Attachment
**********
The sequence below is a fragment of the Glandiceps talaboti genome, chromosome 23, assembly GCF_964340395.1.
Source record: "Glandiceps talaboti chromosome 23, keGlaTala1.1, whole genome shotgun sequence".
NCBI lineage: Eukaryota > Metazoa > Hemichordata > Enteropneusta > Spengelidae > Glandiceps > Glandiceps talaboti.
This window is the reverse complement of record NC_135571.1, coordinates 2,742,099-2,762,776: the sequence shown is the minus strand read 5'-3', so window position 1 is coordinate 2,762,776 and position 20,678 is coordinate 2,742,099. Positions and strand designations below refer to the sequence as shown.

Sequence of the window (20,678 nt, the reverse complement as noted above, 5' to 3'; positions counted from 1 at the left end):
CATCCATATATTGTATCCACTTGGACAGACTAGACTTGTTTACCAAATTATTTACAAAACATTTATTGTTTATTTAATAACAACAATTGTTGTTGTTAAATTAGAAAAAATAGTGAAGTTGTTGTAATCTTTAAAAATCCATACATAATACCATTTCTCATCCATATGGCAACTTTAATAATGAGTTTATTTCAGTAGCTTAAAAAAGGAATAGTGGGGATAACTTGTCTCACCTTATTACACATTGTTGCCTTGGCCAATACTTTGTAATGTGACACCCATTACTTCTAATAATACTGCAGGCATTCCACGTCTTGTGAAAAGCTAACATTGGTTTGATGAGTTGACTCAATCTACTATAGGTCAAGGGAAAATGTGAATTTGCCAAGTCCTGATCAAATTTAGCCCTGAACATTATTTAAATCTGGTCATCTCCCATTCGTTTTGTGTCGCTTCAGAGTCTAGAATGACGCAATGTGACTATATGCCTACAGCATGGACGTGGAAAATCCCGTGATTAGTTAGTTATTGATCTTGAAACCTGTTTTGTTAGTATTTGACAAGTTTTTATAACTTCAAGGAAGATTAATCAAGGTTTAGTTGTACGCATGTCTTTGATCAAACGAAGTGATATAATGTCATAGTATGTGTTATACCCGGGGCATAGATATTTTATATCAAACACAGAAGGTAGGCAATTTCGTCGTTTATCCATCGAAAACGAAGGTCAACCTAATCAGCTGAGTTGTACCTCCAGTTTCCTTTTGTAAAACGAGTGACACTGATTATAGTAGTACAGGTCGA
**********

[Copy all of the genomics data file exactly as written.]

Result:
The sequence below is a fragment of the Glandiceps talaboti genome, chromosome 23, assembly GCF_964340395.1.
Source record: "Glandiceps talaboti chromosome 23, keGlaTala1.1, whole genome shotgun sequence".
NCBI lineage: Eukaryota > Metazoa > Hemichordata > Enteropneusta > Spengelidae > Glandiceps > Glandiceps talaboti.
This window is the reverse complement of record NC_135571.1, coordinates 2,742,099-2,762,776: the sequence shown is the minus strand read 5'-3', so window position 1 is coordinate 2,762,776 and position 20,678 is coordinate 2,742,099. Positions and strand designations below refer to the sequence as shown.

Sequence of the window (20,678 nt, the reverse complement as noted above, 5' to 3'; positions counted from 1 at the left end):
CATCCATATATTGTATCCACTTGGACAGACTAGACTTGTTTACCAAATTATTTACAAAACATTTATTGTTTATTTAATAACAACAATTGTTGTTGTTAAATTAGAAAAAATAGTGAAGTTGTTGTAATCTTTAAAAATCCATACATAATACCATTTCTCATCCATATGGCAACTTTAATAATGAGTTTATTTCAGTAGCTTAAAAAAGGAATAGTGGGGATAACTTGTCTCACCTTATTACACATTGTTGCCTTGGCCAATACTTTGTAATGTGACACCCATTACTTCTAATAATACTGCAGGCATTCCACGTCTTGTGAAAAGCTAACATTGGTTTGATGAGTTGACTCAATCTACTATAGGTCAAGGGAAAATGTGAATTTGCCAAGTCCTGATCAAATTTAGCCCTGAACATTATTTAAATCTGGTCATCTCCCATTCGTTTTGTGTCGCTTCAGAGTCTAGAATGACGCAATGTGACTATATGCCTACAGCATGGACGTGGAAAATCCCGTGATTAGTTAGTTATTGATCTTGAAACCTGTTTTGTTAGTATTTGACAAGTTTTTATAACTTCAAGGAAGATTAATCAAGGTTTAGTTGTACGCATGTCTTTGATCAAACGAAGTGATATAATGTCATAGTATGTGTTATACCCGGGGCATAGATATTTTATATCAAACACAGAAGGTAGGCAATTTCGTCGTTTATCCATCGAAAACGAAGGTCAACCTAATCAGCTGAGTTGTACCTCCAGTTTCCTTTTGTAAAACGAGTGACACTGATTATAGTAGTACAGGTCGA